[A/N: I swore to myself that I was not ever going to write or post Bones fanfiction. But that 100th episode was too good, too much, too inspiring. I needed to do more than think about it. So I caved. Thanks for stopping here and for taking the time to read this story. It's not long and I want to go on record as saying that it starts a bit slowly. I think I needed the time to explore Booth's mind slowly to see if I could really write Bones fanfic.
Still really nervous about this, but I'm just going to take a deep breath and click the button to post this. I don't think I'll ever truly be "ready" for this step. Bones fanfiction is entirely out of my comfort zone. This is harder than posting the first chapter of the first fanfic I ever wrote.
I am not in any way affiliated with Bones, its characters, or Fox Network, and I would not ever intend to infringe upon their ownership rights or to do anything more than honor my affection for the TV show by sharing my thoughts about it here with you.]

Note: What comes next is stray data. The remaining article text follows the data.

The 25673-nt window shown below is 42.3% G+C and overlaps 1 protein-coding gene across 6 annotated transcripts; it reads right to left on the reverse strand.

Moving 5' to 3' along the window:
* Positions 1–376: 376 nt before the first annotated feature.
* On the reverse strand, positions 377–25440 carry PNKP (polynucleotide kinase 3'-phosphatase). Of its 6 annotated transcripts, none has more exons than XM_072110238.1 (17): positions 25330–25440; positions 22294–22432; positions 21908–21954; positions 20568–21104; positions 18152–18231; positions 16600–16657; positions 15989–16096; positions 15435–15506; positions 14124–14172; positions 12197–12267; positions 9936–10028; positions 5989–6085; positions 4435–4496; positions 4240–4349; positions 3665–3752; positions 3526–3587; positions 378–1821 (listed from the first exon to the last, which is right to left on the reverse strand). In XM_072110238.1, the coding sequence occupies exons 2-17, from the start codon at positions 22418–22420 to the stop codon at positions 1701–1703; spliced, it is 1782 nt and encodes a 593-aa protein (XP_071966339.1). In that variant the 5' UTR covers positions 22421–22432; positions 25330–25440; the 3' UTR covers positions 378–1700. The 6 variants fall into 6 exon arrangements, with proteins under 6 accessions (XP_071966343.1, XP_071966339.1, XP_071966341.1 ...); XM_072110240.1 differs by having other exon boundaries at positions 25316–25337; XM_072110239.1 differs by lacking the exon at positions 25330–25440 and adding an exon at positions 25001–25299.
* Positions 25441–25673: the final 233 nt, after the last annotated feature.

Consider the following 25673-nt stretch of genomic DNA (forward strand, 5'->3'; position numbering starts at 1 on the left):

Translation (as defined by Merriam-Webster online):
(1) an act, process, or instance of translating as: (a) a rendering from one language into another; also : the product of such a rendering; (b) a change to a different substance, form, or appearance; (c) a transformation of coordinates in which the new axes are parallel to the old ones OR the uniform motion of a body in a straight line; or
(2) the process of forming a protein molecule at a ribosomal site of protein synthesis from information contained in messenger RNA.
Additional usage of the word "translation" as defined by the television show Bones in Double Death of the Dearly Departed: translation = code word for murder.
I found these definitions both informative and captivating. This simple word has the potential to be far more expressive than I realized before looking up its formal definition. May readers here find a number of ways this term has the potential to illuminate the intricacy of the relationship between Bones and Booth.